But, of course, this last-mentioned possibility is this very case. The earlier law, namely, the Line Item Veto Act, says that “the President may . . . prevent such [future] budget authority from having legal force or effect.” 2 U. S. C. §§691(a), 691e(4)(B) (1994 ed., Supp. II). Its definitional sections make clear that it applies to the 1997 New York health care provision, see 2 U. S. C. §691e(8), just as they give a special legal meaning to the word “cancel,” 2 U. S. C. §691e(4). For that reason, one cannot dispose of this case through a purely literal analysis as the majority does. Literally speaking, the President has not “repealed” or “amended” anything. He has simply executed a power conferred upon him by Congress, which power is contained in laws that were enacted in compliance with the exclusive method set forth in the Constitution. See Field v. Clark, 143 U. S. 649, 693 (1892) (President’s power to raise tariff rates “was a part of the law itself, as it left the hands of Congress” (emphasis added)).
Nor can one dismiss this literal compliance as some kind of formal quibble, as if it were somehow “obvious” that what the President has done “amounts to,” “comes close to,” or is “analogous to” the repeal or amendment of a previously enacted law. That is because the power the Act grants the President (to render designated appropriations items without “legal force or effect”) also “amounts to,” “comes close to,” or is “analogous to” a different legal animal, the delegation of a power to choose one legal path as opposed to another, such as a power to appoint.
To take a simple example, a legal document, say a will or a trust instrument, might grant a beneficiary the power (a) to appoint property “to Jones for his life, remainder to Smith for 10 years so long as Smith . . . etc., and then to Brown,” or (b) to appoint the same property “to Black and the heirs of his body,” or (c) not to exercise the power of appointment at all. See, e.g., 5 W. Bowe & D. Parker, Page on Law of Wills §45.8 (rev. 3d ed. 1962) (describing power of appointment). To choose the second or third of these alternatives prevents from taking effect the legal consequences that flow from the first alternative, which the legal instrument describes in detail. Any such choice, made in the exercise of a delegated power, renders that first alternative language without “legal force or effect.” But such a choice does not “repeal” or “amend” either that language or the document itself. The will or trust instrument, in delegating the power of appointment, has not delegated a power to amend or to repeal the instrument; to the contrary, it requires the delegated power to be exercised in accordance with the instrument’s terms. Id., §45.9, at 516–518.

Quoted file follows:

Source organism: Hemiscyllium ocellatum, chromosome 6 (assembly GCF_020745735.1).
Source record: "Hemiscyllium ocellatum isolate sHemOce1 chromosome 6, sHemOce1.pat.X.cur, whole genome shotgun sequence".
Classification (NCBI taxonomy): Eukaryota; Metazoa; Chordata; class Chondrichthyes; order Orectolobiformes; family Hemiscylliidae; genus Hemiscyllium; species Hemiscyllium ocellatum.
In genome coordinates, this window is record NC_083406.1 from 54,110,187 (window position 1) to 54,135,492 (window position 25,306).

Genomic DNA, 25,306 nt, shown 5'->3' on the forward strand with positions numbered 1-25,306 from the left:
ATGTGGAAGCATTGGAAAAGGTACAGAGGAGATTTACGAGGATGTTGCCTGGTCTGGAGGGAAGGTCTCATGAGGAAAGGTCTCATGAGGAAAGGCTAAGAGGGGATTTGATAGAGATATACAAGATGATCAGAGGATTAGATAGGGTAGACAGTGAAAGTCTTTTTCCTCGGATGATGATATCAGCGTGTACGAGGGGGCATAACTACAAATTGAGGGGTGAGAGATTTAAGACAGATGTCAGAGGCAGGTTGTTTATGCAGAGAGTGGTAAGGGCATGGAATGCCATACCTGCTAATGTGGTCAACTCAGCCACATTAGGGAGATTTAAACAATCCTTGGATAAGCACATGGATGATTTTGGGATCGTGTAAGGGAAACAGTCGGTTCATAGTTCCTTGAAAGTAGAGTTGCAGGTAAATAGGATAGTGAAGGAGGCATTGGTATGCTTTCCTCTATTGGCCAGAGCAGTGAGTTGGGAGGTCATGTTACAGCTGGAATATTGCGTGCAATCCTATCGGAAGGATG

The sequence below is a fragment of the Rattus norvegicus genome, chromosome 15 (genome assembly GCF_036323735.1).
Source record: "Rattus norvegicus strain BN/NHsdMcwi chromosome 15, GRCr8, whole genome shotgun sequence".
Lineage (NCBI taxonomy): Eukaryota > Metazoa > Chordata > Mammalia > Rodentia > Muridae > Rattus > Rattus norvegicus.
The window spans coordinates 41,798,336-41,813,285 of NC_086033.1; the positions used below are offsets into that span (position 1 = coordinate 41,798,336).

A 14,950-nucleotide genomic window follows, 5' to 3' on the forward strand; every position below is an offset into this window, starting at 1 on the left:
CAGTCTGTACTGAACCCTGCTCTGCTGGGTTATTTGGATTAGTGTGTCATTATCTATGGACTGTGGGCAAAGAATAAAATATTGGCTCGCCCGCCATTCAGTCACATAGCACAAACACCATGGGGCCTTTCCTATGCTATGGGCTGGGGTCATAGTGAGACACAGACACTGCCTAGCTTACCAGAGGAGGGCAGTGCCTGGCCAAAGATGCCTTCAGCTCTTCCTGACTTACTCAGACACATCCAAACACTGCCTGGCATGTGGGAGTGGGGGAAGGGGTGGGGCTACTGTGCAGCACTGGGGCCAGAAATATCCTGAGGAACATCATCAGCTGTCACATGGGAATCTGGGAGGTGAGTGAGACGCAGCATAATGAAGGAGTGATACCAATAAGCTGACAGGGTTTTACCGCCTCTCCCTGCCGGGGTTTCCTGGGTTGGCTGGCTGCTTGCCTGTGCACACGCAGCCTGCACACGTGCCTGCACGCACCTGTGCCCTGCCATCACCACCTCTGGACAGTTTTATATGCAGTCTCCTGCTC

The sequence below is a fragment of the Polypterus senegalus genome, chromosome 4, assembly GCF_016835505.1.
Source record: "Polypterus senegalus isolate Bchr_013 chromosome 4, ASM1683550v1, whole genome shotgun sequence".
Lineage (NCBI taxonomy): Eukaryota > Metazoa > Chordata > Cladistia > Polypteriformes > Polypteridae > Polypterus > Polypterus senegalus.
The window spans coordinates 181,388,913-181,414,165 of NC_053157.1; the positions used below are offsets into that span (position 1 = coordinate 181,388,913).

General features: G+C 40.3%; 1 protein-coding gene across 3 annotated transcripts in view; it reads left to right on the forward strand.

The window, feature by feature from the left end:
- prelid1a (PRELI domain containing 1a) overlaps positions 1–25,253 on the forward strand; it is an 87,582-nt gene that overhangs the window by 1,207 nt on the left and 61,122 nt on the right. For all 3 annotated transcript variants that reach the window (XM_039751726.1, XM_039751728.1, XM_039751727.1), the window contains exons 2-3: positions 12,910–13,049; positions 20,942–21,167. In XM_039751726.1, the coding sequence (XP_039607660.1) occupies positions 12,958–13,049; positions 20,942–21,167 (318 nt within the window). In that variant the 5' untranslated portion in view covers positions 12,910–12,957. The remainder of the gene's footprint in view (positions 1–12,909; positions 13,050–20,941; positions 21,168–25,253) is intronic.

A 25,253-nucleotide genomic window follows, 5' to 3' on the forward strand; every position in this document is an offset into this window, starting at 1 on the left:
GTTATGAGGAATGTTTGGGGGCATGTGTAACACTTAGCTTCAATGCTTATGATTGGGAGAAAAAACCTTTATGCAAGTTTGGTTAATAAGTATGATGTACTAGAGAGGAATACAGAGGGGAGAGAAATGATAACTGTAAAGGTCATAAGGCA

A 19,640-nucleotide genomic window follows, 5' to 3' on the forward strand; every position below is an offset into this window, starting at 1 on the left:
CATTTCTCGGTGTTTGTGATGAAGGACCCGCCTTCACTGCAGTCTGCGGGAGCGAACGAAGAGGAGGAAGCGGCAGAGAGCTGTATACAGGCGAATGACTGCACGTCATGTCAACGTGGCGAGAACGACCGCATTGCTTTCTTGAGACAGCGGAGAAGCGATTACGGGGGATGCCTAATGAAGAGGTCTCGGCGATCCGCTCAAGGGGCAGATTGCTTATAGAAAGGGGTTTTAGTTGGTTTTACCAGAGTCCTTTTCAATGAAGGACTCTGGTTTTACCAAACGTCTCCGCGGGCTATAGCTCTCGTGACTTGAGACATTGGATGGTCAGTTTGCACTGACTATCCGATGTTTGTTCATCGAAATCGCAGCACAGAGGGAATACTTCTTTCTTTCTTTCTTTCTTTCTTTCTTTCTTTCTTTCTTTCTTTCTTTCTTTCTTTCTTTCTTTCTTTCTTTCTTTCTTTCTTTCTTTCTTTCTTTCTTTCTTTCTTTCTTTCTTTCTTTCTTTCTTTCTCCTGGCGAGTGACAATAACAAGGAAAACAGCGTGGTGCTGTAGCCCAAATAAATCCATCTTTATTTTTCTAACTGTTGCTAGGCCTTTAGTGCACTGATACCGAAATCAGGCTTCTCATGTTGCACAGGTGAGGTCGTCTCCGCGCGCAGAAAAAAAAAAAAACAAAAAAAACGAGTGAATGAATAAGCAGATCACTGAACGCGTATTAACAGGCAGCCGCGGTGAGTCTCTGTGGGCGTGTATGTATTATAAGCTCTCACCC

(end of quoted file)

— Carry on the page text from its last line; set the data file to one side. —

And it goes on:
The trust example is useful not merely because of its simplicity, but also because it illustrates the logic that must apply when a power to execute is conferred, not by a private trust document, but by a federal statute. This is not the first time that Congress has delegated to the President or to others this kind of power—a contingent power to deny effect to certain statutory language. See, e.g., Pub. L. 95–384, §13(a), 92 Stat. 737 (“Section 620(x) of the Foreign Assistance Act of 1961 shall be of no further force and effect upon the President’s determination and certification to the Congress that the resumption of full military cooperation with Turkey is in the national interest of the United States and [other criteria]”) (emphasis added); 28 U. S. C. §2072 (Supreme Court is authorized to promulgate rules of practice and procedure in federal courts, and “[a]ll laws in conflict with such rules shall be of no further force and effect”) (emphasis added); 41 U. S. C. §405b (subsection (a) requires the Office of Federal Procurement Policy to issue “[g]overnment-wide regulations” setting forth a variety of conflict of interest standards, but subsection (e) says that “if the President determine[s]” that the regulations “would have a significantly adverse effect on the accomplishment of the mission” of government agencies, “the requirement [to promulgate] the regulations . . . shall be null and void”) (emphasis added); Gramm-Rudman-Hollings Act, §252(a)(4), 99 Stat. 1074 (authorizing the President to issue a “final order” that has the effect of “permanently cancell[ing]” sequestered amounts in spending statutes in order to achieve budget compliance) (emphasis added); Pub. L. 104–208, 110 Stat. 3009-695 (“Public Law 89–732 [dealing with immigration from Cuba] is repealed . . . upon a determination by the President . . . that a democratically elected government in Cuba is in power”) (emphasis added); Pub. L. 99–498, §701, 100 Stat. 1532 (amending §758 of the Higher Education Act of 1965) (Secretary of Education “may” sell common stock in an educational loan corporation; if the Secretary decides to sell stock, and “if the Student Loan Marketing Association acquires from the Secretary” over 50 percent of the voting stock, “section 754 [governing composition of the Board of Directors] shall be of no further force or effect”) (emphasis added); Pub. L. 104–134, §2901(c), 110 Stat. 1321–160 (President is “authorized to suspend the provisions of the [preceding] proviso” which suspension may last for entire effective period of proviso, if he determines suspension is “appropriate based upon the public interest in sound environmental management . . . [or] the protection of national or locally-affected interests, or protection of any cultural, biological or historic resources”).